For those of you who follow me on twitter, you know that I try to write a daily nursing tip. Sometimes, these tweets generate discussion. One tip in particular that seemed to get people talking was this:
“Don't palpate both carotid arteries at the same time or press too firmly; pt could faint or become bradycardic.”
I did ponder posting this one, because really – don’t all nurses know this already? But then I got to thinking – did I know this already as a nursing student? As a new nurse? When did I learn this?
It’s been a while since I was in nursing school, but I do remember learning a lot about nursing theory, even more about care plans, and of course, I’ll never forget the steps of the nursing process (assess, diagnose, plan, implement, evaluate!) I can’t deny that all of these things built the foundation of my nursing knowledge. But what isn’t clear to me is when the clinical skills and knowledge became ingrained in my brain – when I learned how to calculate a dopamine infusion to maintain someone’s systolic blood pressure above 85 mmHg, when I learned to approach a family about end-of-life issues, or how I learned to prioritize the needs of critically ill patients. When did these things happen?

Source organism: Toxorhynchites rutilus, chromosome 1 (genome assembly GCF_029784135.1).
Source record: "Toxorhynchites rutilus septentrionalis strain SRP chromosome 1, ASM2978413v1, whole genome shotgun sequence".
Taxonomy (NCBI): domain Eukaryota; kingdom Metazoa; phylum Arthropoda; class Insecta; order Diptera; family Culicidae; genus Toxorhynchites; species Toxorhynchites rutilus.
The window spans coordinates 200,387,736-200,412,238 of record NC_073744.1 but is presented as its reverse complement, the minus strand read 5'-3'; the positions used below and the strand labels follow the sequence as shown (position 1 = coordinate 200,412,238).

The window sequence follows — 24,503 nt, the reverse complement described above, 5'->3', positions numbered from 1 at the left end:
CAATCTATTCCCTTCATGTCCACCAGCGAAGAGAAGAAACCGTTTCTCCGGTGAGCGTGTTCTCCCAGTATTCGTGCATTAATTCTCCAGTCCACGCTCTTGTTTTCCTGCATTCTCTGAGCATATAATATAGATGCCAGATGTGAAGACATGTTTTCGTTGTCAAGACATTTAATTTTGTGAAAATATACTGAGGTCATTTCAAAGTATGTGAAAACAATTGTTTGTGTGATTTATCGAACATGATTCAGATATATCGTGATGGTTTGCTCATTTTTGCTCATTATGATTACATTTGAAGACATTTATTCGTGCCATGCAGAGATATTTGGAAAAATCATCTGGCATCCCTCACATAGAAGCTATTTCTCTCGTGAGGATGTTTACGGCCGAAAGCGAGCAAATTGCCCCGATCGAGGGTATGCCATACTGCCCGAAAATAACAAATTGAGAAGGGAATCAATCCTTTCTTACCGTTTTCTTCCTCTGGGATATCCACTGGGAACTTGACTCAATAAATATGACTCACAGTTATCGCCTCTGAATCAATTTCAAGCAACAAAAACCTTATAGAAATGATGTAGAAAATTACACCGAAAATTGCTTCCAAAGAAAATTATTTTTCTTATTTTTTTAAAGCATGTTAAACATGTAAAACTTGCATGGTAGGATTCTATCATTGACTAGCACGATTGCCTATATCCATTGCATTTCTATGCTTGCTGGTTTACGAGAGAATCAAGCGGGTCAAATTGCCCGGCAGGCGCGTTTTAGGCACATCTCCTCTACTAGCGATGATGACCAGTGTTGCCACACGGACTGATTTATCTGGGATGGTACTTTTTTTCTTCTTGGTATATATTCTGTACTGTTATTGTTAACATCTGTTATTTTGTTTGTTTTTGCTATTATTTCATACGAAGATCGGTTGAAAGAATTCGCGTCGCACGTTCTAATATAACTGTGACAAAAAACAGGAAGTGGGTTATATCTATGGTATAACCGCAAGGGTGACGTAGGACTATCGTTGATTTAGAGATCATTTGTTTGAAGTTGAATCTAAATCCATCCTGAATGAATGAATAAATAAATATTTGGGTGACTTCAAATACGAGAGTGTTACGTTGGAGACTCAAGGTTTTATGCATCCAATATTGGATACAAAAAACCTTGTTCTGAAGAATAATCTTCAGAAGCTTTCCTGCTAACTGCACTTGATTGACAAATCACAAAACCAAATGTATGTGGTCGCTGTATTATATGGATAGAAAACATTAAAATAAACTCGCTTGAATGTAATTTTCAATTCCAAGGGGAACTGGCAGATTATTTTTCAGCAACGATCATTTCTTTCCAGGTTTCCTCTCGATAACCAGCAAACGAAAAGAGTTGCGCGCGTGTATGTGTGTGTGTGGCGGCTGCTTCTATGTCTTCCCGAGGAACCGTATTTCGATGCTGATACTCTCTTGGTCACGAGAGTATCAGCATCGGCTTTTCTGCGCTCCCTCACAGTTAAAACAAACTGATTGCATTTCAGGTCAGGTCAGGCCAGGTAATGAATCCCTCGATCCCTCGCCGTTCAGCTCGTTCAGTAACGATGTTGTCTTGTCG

In 1984, Patricia Benner published From Novice to Expert: Excellence and Power in Clinical Nursing Practice. In her landmark work, the author describes nurses as going through five stages of development – novice, advanced beginner, competent, proficient, and expert – with each stage building upon the knowledge and skills of the previous one. Think of your own experiences – where do you fit in this model? How will you get to the next level?